--
    Mats
    Compilers can produce warnings - make the compiler programmers happy: Use them!
    Please don't PM me for help - and no, I don't do help over instant messengers.

  11. #26
    Fountain of knowledge.
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    Use a loop to fill pname with f's.
    Then use this.
    That is the fastest possible way.


    Code:
    FILE *dataptr;
    int pname[1000000000];
    
    datasave(){
    
    		if (	(dataptr=fopen("data.doc", "wb+" )) != NULL) {
    				fwrite(  pname, sizeof( pname   ), 1, dataptr);
    				fclose(dataptr);
    			
    		}
    		else {
    			
    			puts("\nCant creat datafile");
    			exit(2);
    
    		}
    	
    }

  12. #27
    C++まいる!Cをこわせ! Elysia's Avatar
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    Are you kidding us?
    pname is 4 x 10 ^ 9 bytes long, it's global, datasave doesn't return anything, you open for reading and writing and you write an unfilled buffer.
    Yes, it's really works well, doesn't it?
    Quote Originally Posted by Adak View Post
    io.h certainly IS included in some modern compilers. It is no longer part of the standard for C, but it is nevertheless, included in the very latest Pelles C versions.
    Quote Originally Posted by Salem View Post
    You mean it's included as a crutch to help ancient programmers limp along without them having to relearn too much.

    Outside of your DOS world, your header file is meaningless.
    For information on how to enable C++11 on your compiler, look here.
    よく聞くがいい!私は天才だからね! ^_^

  13. #28
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    Quote Originally Posted by Elysia View Post
    Are you kidding us?
    pname is 4 x 10 ^ 9 bytes long, it's global, datasave doesn't return anything, you open for reading and writing and you write an unfilled buffer.
    Yes, it's really works well, doesn't it?
    Yes it does work. Global data should be gobal not local, hence it is global.
    Passing around 4 gigabytes of data within a program would be bordering on insanity.
    It is open for reading and writing because that is how it was used in the origninal
    program where the code was copied from. The user never implied that reading the file
    should be restricted so there was no reason to restrict it in the example.
    To do so would thus be rather pointless.
    There is nothing to return.
    It is implicit that the trivial matter filling of the buffer is not shown for brevity.
    The function rightly aborts immediately when it encounters a fatal error, this saves
    each call to the function duplicating the code unnecessarilly.

  14. #29
    C++まいる!Cをこわせ! Elysia's Avatar
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    Quote Originally Posted by esbo View Post
    Yes it does work.
    Does not work.
    4 x 1000000000 / 1024 / 1024 / 1024 = 3814,697265625 ~= 4 GB.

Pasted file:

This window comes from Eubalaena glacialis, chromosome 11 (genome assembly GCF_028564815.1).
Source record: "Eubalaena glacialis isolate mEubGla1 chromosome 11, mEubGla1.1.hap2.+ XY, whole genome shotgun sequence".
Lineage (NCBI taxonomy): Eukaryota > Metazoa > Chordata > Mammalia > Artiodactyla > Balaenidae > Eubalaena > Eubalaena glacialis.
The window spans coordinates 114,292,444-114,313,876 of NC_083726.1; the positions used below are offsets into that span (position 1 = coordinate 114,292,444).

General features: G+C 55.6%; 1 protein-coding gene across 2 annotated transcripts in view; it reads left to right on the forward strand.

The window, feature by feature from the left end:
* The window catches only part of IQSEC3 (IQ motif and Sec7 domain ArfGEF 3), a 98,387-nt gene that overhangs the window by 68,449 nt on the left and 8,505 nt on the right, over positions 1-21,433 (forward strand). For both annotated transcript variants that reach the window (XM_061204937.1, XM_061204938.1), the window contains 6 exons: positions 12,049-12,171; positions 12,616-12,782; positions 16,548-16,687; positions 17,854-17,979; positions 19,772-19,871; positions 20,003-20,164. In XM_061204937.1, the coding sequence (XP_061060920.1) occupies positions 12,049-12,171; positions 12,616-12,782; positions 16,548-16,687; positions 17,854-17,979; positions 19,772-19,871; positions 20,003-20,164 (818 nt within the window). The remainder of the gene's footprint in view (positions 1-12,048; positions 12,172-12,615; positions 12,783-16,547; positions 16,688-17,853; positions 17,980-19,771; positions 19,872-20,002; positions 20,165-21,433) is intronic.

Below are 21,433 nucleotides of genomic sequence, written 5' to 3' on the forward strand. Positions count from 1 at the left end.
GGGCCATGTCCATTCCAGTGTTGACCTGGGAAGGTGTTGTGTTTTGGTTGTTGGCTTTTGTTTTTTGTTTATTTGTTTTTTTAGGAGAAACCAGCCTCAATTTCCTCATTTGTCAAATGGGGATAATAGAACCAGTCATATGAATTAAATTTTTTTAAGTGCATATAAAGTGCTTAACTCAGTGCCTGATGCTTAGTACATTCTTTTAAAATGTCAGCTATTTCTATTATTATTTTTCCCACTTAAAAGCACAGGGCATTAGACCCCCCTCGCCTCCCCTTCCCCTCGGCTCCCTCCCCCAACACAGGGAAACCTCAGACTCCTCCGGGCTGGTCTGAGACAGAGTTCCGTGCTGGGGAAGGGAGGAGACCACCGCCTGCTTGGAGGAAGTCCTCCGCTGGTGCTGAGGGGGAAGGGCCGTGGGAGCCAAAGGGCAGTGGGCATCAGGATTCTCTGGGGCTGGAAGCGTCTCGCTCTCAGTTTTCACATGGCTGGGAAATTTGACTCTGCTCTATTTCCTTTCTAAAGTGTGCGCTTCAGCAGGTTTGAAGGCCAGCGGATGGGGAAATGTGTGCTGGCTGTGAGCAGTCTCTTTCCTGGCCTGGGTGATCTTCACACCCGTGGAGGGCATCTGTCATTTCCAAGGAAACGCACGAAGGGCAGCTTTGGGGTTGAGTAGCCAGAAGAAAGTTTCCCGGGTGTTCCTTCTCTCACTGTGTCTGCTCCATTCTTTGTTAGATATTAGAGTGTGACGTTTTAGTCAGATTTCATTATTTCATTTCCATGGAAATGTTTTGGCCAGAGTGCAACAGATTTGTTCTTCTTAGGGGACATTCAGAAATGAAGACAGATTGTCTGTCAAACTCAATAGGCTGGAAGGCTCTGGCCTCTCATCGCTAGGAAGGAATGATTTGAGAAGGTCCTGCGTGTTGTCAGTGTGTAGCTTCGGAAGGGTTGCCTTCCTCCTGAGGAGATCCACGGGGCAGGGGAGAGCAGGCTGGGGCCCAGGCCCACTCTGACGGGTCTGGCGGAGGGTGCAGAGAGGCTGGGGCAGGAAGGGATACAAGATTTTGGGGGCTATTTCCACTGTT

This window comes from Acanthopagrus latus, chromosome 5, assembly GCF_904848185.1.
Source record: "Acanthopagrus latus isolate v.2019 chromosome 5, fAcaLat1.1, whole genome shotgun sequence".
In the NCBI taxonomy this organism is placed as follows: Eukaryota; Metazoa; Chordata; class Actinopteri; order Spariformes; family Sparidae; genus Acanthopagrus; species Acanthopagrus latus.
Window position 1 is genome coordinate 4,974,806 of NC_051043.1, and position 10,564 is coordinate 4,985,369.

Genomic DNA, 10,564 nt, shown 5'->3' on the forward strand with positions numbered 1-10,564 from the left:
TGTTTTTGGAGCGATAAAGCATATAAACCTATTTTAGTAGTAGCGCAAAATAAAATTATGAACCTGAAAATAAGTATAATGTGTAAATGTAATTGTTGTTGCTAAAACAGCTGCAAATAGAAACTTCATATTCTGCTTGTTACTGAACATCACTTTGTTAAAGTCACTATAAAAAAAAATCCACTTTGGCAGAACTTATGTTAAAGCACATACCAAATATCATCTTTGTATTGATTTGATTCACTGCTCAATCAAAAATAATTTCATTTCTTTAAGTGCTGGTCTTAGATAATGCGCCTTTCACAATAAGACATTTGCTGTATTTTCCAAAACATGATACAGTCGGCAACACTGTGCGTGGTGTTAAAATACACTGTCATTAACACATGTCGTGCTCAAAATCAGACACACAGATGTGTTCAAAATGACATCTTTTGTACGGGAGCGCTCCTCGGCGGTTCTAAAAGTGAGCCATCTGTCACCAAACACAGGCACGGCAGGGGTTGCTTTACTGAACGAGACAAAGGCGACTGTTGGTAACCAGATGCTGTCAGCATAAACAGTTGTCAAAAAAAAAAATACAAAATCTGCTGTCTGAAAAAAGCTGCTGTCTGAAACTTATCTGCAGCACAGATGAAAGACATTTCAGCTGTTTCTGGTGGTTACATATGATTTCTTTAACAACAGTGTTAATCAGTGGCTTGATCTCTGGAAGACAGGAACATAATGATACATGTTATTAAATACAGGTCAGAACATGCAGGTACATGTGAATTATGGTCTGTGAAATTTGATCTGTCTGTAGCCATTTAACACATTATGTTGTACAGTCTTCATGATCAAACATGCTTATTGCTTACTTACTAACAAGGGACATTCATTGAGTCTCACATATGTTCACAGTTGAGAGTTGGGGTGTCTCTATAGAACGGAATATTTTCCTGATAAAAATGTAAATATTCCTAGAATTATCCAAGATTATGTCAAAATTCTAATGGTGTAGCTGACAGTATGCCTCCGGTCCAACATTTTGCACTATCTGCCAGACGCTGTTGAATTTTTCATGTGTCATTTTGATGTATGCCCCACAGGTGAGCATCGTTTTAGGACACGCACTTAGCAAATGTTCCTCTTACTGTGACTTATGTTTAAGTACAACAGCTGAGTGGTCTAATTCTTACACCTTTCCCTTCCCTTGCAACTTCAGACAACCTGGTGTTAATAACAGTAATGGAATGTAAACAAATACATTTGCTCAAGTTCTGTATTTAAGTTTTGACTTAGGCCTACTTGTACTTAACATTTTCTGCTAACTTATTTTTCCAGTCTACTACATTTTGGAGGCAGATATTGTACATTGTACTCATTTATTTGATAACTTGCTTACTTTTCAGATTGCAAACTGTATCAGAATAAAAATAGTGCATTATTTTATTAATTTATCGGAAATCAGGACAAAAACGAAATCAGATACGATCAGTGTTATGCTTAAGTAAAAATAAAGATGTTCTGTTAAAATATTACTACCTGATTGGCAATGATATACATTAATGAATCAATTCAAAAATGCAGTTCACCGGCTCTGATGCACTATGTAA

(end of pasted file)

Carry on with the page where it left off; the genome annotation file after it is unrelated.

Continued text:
Oops! Insta crash!

    Global data should be gobal not local, hence it is global.
    Global variables and global data should be avoided.

    Passing around 4 gigabytes of data within a program would be bordering on insanity.
    And what exactly do you think you're doing?

    It is open for reading and writing because that is how it was used in the origninal
    program where the code was copied from. The user never implied that reading the file
    should be restricted so there was no reason to restrict it in the example.
    To do so would thus be rather pointless.
    That is ridiculous. If the only thing you do is write, then only open it for writing.
    Otherwise consider adding a read or just a pseudo /* Read something here */ comment.

    There is nothing to return.
    Yes, there is. Void.

    It is implicit that the trivial matter filling of the buffer is not shown for brevity.
    Then add a pseudo /* Fill buffer or reading something here */

    The function rightly aborts immediately when it encounters a fatal error, this saves
    each call to the function duplicating the code unnecessarilly.
    No, it should return success or failure, just as I mentioned in the other post. A utility function should never explicitly terminate the program. That should be done by the main code. And there's a reason for that, too. To fix things, to recover, to clean up, etc.
    Quote Originally Posted by Adak View Post
    io.h certainly IS included in some modern compilers. It is no longer part of the standard for C, but it is nevertheless, included in the very latest Pelles C versions.
    Quote Originally Posted by Salem View Post
    You mean it's included as a crutch to help ancient programmers limp along without them having to relearn too much.

    Outside of your DOS world, your header file is meaningless.
    For information on how to enable C++11 on your compiler, look here.
    よく聞くがいい!私は天才だからね! ^_^

  15. #30
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    Quote Originally Posted by Elysia View Post
    Does not work.
    4 x 1000000000 / 1024 / 1024 / 1024 = 3814,697265625 ~= 4 GB.
    Oops! Insta crash!
    Nope no crash.
    You are asuming the integer size is 4, I am assuming it is 1.
    Eitherway no crash.